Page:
I get a lesson in pill sorting. I now have one of those 2-dimensional pill boxes that have several pills in each compartment. I am still not quite myself, but fortunately, Gary is paying close attention, and he helps me with my pills for the next few days. He learns which ones I absolutely must take, and which ones can be postponed if my stomach says no way.
I have a visit from Dr. Hering who seems pleased with my progress. Dr Harmon comes in to check my incision and see how I am doing. My incision seem a bit red at the top, so he recommends putting some moist heat on it. Dr. Bellin, who helps me manage my glucose levels helps to create a regime to balance my insulin, glucose levels and carbs.
I am taken off all of the ivs which is wonderful, and I reattach my insulin pump. The amount of insulin that I am taking is already much lower than what I required before the transplant. I will no longer be taking Symlin, which is a drug like insulin that lowers blood glucose levels.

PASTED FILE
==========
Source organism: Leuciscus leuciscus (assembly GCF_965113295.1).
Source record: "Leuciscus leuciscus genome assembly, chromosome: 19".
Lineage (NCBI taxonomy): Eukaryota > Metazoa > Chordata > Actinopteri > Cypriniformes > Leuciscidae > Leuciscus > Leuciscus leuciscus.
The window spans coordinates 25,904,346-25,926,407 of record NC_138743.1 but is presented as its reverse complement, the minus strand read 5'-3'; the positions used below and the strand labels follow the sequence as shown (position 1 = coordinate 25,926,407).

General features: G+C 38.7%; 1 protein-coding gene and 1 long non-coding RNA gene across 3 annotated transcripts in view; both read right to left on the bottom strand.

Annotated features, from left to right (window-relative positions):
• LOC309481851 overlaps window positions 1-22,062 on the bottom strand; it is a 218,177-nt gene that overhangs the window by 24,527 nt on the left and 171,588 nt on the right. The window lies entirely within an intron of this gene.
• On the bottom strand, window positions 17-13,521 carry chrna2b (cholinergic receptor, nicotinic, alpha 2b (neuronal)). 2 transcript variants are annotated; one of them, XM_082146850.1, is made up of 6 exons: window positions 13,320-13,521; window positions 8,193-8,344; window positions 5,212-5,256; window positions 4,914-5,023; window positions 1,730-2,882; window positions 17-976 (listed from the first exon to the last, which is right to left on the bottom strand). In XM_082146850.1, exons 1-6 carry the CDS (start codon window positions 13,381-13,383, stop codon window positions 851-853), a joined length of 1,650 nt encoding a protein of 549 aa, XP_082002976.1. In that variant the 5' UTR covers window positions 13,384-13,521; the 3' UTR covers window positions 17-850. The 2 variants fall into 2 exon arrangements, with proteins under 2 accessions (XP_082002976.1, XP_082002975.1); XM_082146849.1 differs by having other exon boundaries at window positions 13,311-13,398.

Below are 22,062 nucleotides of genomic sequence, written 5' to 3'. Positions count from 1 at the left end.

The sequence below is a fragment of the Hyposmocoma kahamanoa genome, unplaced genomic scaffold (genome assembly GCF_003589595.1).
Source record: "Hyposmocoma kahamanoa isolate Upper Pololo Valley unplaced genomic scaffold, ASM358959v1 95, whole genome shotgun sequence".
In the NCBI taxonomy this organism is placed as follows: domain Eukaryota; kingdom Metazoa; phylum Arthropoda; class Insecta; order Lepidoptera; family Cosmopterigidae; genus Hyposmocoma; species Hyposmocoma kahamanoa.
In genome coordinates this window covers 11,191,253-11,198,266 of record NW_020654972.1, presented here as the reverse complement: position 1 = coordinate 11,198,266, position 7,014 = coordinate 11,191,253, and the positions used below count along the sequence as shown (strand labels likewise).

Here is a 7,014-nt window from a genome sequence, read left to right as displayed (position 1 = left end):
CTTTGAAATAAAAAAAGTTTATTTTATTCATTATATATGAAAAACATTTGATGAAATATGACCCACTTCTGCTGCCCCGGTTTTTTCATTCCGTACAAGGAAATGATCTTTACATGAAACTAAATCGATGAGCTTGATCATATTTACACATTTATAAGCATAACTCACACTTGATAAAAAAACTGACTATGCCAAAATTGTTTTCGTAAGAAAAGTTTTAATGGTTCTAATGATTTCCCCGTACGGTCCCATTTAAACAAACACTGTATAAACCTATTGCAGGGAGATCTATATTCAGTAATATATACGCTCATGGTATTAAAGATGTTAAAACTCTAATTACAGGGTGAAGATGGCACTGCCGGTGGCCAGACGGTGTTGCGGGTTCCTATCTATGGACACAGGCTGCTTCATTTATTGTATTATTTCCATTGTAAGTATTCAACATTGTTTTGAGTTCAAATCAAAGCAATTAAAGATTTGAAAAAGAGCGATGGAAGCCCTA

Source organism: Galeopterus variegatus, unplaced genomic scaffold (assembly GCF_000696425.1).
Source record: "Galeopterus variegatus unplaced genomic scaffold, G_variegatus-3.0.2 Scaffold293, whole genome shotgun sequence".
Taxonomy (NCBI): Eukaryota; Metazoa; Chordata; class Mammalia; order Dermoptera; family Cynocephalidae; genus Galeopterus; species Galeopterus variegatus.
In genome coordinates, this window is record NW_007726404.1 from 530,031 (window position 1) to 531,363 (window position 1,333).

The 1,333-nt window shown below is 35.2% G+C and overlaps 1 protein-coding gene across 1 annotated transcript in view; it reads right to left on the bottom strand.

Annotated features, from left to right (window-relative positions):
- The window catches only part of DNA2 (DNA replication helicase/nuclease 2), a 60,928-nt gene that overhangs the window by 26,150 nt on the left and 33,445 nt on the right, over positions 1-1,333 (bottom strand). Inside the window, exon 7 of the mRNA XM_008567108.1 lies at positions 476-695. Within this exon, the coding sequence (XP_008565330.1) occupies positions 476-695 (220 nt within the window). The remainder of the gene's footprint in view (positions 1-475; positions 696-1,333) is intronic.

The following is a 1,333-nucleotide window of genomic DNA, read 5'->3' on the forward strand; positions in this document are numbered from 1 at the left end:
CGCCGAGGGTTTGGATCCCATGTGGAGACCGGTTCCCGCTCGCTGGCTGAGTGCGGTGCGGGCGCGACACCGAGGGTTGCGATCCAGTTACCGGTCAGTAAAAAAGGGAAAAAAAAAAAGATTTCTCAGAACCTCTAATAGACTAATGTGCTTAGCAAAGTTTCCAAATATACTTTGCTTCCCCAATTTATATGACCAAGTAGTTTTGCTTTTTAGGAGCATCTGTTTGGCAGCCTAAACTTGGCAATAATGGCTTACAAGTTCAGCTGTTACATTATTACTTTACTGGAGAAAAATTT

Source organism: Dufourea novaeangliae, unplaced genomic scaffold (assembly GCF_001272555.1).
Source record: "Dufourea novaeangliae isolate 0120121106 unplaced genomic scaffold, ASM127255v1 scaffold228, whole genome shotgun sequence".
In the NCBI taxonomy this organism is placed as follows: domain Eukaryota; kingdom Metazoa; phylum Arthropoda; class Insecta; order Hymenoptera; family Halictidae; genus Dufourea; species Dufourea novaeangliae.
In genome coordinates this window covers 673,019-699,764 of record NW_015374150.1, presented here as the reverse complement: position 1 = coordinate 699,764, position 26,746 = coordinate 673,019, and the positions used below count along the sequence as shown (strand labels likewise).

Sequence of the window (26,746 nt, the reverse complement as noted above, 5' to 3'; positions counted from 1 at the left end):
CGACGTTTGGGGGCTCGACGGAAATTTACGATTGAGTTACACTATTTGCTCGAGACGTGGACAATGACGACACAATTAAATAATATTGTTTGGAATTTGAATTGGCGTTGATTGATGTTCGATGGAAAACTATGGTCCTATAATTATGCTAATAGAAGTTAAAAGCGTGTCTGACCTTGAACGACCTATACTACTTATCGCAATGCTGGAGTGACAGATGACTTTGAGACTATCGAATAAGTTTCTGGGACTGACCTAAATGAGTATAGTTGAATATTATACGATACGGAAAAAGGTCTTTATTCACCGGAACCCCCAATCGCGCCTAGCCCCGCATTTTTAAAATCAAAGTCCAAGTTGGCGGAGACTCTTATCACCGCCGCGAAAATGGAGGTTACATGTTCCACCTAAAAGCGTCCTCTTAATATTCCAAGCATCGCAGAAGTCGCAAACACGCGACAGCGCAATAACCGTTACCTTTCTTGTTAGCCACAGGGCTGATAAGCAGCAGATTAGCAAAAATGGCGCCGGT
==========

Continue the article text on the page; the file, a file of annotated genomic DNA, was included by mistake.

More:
The theory is to rest the islet cells as much as possible at first so that the cells can become acclimated inside my liver. Then, hopefully, they will begin to produce insulin, and my pump will need to provide less and less. I can monitor my pump to see how many units I am using per day to assess how well the new islet cells are performing.
We leave the hospital, stop at a drugstore for a few supplies, and I look for some food that I might be able to eat. We then go to our friends, who happen to live near Minneapolis and have invited us to stay at their home while I am here for the transplant. They have a beautiful home set off by itself in a quiet natural setting. I find a comfy couch by the window where I spend many hours over the next few days watching the birds and dozing. It is actually very satisfying and relaxing. Gary is able to help with a household project and has a good time reconnecting with his best boyhood friend.
I am confused about why the islet cells were transplanted into your liver rather than pancreas. How does that work?
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